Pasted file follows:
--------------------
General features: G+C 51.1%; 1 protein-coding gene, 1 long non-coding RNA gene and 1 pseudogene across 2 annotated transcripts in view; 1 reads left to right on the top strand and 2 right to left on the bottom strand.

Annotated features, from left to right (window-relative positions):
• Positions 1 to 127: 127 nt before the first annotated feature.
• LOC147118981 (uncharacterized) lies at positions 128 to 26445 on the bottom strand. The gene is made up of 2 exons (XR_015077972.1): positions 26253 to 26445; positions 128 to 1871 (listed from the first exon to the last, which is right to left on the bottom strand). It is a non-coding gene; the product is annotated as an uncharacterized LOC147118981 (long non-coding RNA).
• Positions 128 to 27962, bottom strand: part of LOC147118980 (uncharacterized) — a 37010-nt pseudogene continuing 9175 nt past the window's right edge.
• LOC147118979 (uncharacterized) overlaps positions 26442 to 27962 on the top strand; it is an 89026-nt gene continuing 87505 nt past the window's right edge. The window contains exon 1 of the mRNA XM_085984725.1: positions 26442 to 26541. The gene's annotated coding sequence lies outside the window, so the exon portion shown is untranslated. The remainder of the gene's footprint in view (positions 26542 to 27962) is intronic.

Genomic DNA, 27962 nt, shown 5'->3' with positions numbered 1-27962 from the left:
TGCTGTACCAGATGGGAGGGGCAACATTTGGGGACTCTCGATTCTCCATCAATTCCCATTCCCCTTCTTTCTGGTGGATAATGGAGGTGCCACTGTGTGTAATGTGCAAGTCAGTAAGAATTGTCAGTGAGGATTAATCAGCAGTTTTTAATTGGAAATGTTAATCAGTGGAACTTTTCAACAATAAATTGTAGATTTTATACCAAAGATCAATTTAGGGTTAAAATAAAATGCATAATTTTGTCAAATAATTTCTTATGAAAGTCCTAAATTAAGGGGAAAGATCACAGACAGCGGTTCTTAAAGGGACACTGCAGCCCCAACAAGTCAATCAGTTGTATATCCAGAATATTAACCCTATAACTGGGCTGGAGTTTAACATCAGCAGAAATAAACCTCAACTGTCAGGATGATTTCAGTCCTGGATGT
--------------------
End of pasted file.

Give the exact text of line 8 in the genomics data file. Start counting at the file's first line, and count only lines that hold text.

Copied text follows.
TGCTGTACCAGATGGGAGGGGCAACATTTGGGGACTCTCGATTCTCCATCAATTCCCATTCCCCTTCTTTCTGGTGGATAATGGAGGTGCCACTGTGTGTAATGTGCAAGTCAGTAAGAATTGTCAGTGAGGATTAATCAGCAGTTTTTAATTGGAAATGTTAATCAGTGGAACTTTTCAACAATAAATTGTAGATTTTATACCAAAGATCAATTTAGGGTTAAAATAAAATGCATAATTTTGTCAAATAATTTCTTATGAAAGTCCTAAATTAAGGGGAAAGATCACAGACAGCGGTTCTTAAAGGGACACTGCAGCCCCAACAAGTCAATCAGTTGTATATCCAGAATATTAACCCTATAACTGGGCTGGAGTTTAACATCAGCAGAAATAAACCTCAACTGTCAGGATGATTTCAGTCCTGGATGT